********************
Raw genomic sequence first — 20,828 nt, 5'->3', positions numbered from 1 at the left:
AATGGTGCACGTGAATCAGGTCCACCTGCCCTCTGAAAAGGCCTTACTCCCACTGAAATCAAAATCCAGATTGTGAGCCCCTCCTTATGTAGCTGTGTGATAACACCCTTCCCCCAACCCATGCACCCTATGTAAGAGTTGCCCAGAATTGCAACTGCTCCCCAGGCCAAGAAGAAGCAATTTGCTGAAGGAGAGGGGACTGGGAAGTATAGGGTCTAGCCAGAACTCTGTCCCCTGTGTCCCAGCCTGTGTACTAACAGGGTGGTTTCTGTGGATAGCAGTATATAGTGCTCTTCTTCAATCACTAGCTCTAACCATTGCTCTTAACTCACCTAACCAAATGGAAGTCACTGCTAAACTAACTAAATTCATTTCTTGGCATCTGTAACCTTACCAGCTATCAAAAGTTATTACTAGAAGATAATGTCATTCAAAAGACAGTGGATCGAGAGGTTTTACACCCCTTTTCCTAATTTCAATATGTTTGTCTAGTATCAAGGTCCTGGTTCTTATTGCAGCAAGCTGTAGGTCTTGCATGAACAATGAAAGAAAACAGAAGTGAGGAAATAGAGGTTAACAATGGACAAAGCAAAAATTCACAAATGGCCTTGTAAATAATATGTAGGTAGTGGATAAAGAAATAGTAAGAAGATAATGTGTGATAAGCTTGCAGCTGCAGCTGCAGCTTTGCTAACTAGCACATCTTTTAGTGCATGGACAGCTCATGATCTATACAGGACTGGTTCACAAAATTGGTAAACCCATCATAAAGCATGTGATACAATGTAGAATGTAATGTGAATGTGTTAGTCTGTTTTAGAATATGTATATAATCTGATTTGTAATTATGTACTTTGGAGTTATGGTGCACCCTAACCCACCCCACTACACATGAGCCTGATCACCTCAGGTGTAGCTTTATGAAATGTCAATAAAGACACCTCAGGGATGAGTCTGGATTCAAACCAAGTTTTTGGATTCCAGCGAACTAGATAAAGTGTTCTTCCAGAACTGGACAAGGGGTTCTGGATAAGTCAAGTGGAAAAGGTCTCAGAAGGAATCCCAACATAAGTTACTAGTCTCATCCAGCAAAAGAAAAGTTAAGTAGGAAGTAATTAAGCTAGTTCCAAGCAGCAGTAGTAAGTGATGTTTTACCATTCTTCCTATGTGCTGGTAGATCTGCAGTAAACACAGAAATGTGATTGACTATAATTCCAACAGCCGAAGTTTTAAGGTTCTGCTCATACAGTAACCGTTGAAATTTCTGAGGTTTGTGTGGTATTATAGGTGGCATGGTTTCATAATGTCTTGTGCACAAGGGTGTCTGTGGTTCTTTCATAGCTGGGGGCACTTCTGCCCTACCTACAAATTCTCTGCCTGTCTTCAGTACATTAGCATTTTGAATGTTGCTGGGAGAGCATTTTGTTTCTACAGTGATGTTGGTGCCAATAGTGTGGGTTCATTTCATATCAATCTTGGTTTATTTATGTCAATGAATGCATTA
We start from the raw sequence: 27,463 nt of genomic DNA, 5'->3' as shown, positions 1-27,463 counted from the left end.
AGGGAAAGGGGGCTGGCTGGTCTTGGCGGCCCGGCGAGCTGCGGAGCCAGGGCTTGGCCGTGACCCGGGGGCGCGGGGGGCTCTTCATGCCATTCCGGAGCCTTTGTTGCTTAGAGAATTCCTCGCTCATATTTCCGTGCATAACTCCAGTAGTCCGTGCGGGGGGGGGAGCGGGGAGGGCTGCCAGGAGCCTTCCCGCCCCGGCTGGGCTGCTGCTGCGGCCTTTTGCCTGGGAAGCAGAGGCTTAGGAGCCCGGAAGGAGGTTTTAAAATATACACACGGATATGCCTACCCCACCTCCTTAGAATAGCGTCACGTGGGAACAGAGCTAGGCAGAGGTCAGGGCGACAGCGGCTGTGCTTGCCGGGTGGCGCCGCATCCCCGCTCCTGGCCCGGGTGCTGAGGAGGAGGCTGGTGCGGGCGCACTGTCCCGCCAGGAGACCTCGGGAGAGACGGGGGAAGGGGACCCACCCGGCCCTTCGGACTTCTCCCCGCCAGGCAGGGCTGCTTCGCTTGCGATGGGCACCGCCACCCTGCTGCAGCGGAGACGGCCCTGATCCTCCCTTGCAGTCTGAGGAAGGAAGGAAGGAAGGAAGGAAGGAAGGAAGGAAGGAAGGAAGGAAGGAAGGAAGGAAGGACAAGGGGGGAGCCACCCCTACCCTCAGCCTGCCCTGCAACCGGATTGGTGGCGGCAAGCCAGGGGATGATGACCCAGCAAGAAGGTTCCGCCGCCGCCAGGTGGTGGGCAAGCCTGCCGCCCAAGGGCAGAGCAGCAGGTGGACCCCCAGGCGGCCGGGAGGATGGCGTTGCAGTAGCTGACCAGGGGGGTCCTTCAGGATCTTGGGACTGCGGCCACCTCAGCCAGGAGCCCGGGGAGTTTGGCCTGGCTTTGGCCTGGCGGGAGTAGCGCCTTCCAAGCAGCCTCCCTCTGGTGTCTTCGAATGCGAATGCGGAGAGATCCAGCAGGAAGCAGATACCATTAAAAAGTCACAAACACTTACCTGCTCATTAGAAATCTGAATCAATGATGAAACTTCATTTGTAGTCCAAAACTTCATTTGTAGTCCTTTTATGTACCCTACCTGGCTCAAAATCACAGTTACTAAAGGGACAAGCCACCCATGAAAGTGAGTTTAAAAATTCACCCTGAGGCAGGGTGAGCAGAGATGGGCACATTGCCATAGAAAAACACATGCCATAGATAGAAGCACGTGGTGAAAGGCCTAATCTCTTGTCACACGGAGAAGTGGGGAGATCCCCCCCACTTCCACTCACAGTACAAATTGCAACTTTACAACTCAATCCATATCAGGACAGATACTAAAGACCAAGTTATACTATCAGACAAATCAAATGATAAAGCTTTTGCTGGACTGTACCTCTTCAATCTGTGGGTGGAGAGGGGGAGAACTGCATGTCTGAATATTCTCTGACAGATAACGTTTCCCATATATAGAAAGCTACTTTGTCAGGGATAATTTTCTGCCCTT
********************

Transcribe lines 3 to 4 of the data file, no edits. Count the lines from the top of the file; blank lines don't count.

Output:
We start from the raw sequence: 27,463 nt of genomic DNA, 5'->3' as shown, positions 1-27,463 counted from the left end.
AGGGAAAGGGGGCTGGCTGGTCTTGGCGGCCCGGCGAGCTGCGGAGCCAGGGCTTGGCCGTGACCCGGGGGCGCGGGGGGCTCTTCATGCCATTCCGGAGCCTTTGTTGCTTAGAGAATTCCTCGCTCATATTTCCGTGCATAACTCCAGTAGTCCGTGCGGGGGGGGGAGCGGGGAGGGCTGCCAGGAGCCTTCCCGCCCCGGCTGGGCTGCTGCTGCGGCCTTTTGCCTGGGAAGCAGAGGCTTAGGAGCCCGGAAGGAGGTTTTAAAATATACACACGGATATGCCTACCCCACCTCCTTAGAATAGCGTCACGTGGGAACAGAGCTAGGCAGAGGTCAGGGCGACAGCGGCTGTGCTTGCCGGGTGGCGCCGCATCCCCGCTCCTGGCCCGGGTGCTGAGGAGGAGGCTGGTGCGGGCGCACTGTCCCGCCAGGAGACCTCGGGAGAGACGGGGGAAGGGGACCCACCCGGCCCTTCGGACTTCTCCCCGCCAGGCAGGGCTGCTTCGCTTGCGATGGGCACCGCCACCCTGCTGCAGCGGAGACGGCCCTGATCCTCCCTTGCAGTCTGAGGAAGGAAGGAAGGAAGGAAGGAAGGAAGGAAGGAAGGAAGGAAGGAAGGAAGGAAGGAAGGACAAGGGGGGAGCCACCCCTACCCTCAGCCTGCCCTGCAACCGGATTGGTGGCGGCAAGCCAGGGGATGATGACCCAGCAAGAAGGTTCCGCCGCCGCCAGGTGGTGGGCAAGCCTGCCGCCCAAGGGCAGAGCAGCAGGTGGACCCCCAGGCGGCCGGGAGGATGGCGTTGCAGTAGCTGACCAGGGGGGTCCTTCAGGATCTTGGGACTGCGGCCACCTCAGCCAGGAGCCCGGGGAGTTTGGCCTGGCTTTGGCCTGGCGGGAGTAGCGCCTTCCAAGCAGCCTCCCTCTGGTGTCTTCGAATGCGAATGCGGAGAGATCCAGCAGGAAGCAGATACCATTAAAAAGTCACAAACACTTACCTGCTCATTAGAAATCTGAATCAATGATGAAACTTCATTTGTAGTCCAAAACTTCATTTGTAGTCCTTTTATGTACCCTACCTGGCTCAAAATCACAGTTACTAAAGGGACAAGCCACCCATGAAAGTGAGTTTAAAAATTCACCCTGAGGCAGGGTGAGCAGAGATGGGCACATTGCCATAGAAAAACACATGCCATAGATAGAAGCACGTGGTGAAAGGCCTAATCTCTTGTCACACGGAGAAGTGGGGAGATCCCCCCCACTTCCACTCACAGTACAAATTGCAACTTTACAACTCAATCCATATCAGGACAGATACTAAAGACCAAGTTATACTATCAGACAAATCAAATGATAAAGCTTTTGCTGGACTGTACCTCTTCAATCTGTGGGTGGAGAGGGGGAGAACTGCATGTCTGAATATTCTCTGACAGATAACGTTTCCCATATATAGAAAGCTACTTTGTCAGGGATAATTTTCTGCCCTT